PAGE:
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From Rand to Mitch
A former top aide to Rand and Ron Paul is now running McConnell’s campaign.

Jesse Benton

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Katrina Trinko

When Jesse Benton was approached about becoming Mitch McConnell’s campaign manager for the 2014 election, he quickly reached out to one person: Rand Paul.

Benton has longstanding and deep ties with the Paul clan. He was a top aide on both of Ron Paul’s presidential campaigns, and he served as campaign manager for Rand Paul’s victorious, rookie Senate campaign in 2010. And his wife, Valori, is Ron Paul’s granddaughter.

When Benton told Rand Paul he was considering taking the job, Paul barely hesitated. “Oh, you got to take it,” Paul told Benton in a phone call, according to Benton. “If they’re interested in you and you think it’s the right fit for you, you got to take it . . . It’s good for you and it’s good for me.’”

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The elder Paul, too, was “totally fine” with him becoming McConnell’s campaign manager. “He wants me to be able to provide for his granddaughter and his great-granddaughter,” Benton explains.

It was a smart, strategic move for McConnell: Benton’s years with the Pauls gives the Senate minority leader credibility with the Tea Party, and Benton has years of practice reaching out to and working with the grassroots. Now as McConnell faces a conservative challenger, Kentucky investment manager Matt Bevin, Benton — who considers himself to be a member of the Tea Party — is a key resource.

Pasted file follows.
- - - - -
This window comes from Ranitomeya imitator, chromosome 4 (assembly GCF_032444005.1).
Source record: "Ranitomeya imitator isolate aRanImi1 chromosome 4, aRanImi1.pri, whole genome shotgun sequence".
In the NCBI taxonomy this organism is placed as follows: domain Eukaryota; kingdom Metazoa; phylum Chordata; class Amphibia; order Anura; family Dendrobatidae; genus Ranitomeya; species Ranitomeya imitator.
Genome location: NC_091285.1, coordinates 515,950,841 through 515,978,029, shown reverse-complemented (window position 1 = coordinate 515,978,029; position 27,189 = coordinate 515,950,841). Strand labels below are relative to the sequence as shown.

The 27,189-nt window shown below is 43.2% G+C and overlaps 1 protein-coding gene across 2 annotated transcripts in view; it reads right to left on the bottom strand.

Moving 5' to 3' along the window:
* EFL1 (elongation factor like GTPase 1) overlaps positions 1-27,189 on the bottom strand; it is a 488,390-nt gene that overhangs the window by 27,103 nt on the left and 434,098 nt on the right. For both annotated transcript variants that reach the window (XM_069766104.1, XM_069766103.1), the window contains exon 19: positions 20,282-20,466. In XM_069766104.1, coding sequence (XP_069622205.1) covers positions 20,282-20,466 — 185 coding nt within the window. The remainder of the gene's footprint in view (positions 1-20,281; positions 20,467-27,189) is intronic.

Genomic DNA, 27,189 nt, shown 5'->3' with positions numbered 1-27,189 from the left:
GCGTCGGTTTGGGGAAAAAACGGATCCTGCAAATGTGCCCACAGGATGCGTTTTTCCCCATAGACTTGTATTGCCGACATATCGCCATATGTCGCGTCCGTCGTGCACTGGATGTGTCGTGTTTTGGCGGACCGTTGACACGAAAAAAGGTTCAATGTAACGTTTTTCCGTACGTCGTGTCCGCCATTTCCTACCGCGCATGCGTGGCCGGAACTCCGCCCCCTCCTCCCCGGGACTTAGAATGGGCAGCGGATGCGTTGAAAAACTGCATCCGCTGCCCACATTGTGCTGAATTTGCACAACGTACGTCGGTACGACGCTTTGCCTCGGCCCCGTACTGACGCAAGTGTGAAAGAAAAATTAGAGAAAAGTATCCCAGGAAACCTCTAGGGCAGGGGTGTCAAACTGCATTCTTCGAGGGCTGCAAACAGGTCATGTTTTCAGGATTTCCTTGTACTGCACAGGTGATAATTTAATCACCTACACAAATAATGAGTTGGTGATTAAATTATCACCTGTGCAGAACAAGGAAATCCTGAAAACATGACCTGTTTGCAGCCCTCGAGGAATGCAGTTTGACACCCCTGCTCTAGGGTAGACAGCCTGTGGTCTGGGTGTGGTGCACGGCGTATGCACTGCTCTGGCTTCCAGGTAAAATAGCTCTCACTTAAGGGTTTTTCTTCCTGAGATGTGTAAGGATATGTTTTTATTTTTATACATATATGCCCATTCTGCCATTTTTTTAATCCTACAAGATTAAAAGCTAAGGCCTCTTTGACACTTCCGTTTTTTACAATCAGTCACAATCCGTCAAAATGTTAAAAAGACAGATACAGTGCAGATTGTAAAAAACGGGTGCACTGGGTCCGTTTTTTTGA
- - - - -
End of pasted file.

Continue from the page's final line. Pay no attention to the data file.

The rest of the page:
John Tate, president of Ron Paul’s organization Campaign for Liberty, says it’s possible Benton could help persuade some tea partiers to vote for McConnell. And it doesn’t hurt that Rand Paul himself has endorsed McConnell. “I think there are those in the liberty movement that are willing to maybe follow Rand’s lead or others’ and give [McConnell] a second look,” Tate, who worked closely with Benton on Ron Paul’s presidential campaigns, says. But “there are those that will never give him a second look,” he adds.

Benton himself argues that McConnell, who received a 100 percent rating from the American Conservative Union, is a serious conservative. “Back in the Nineties, when I was reading National Review in my college dorm, Mitch McConnell was the cool conservative senator,” he says. “He was like the Tom Coburn back then. He had a little maverick in him, and he took strong conservative stances, and he filibustered stuff.”

And the senator hasn’t changed, Benton says: “He’s the most conservative member of the Republican leadership since the Bob Taft crew in the Fifties.”

Unsurprisingly, some Ron and Rand fans were unhappy with Benton’s decision. But Benton — who received his share of death threats, including at least one that mentioned his wife and child, during the second Ron Paul presidential campaign — is no stranger to controversy. And it hasn’t ruined the relationship, Tate says. “Among a lot of our best activists,” he observes, Benton’s “still got a fairly good reputation, despite going to work for McConnell, which some of them didn’t like.”

“I don’t doubt his commitment to the cause,” he explains.



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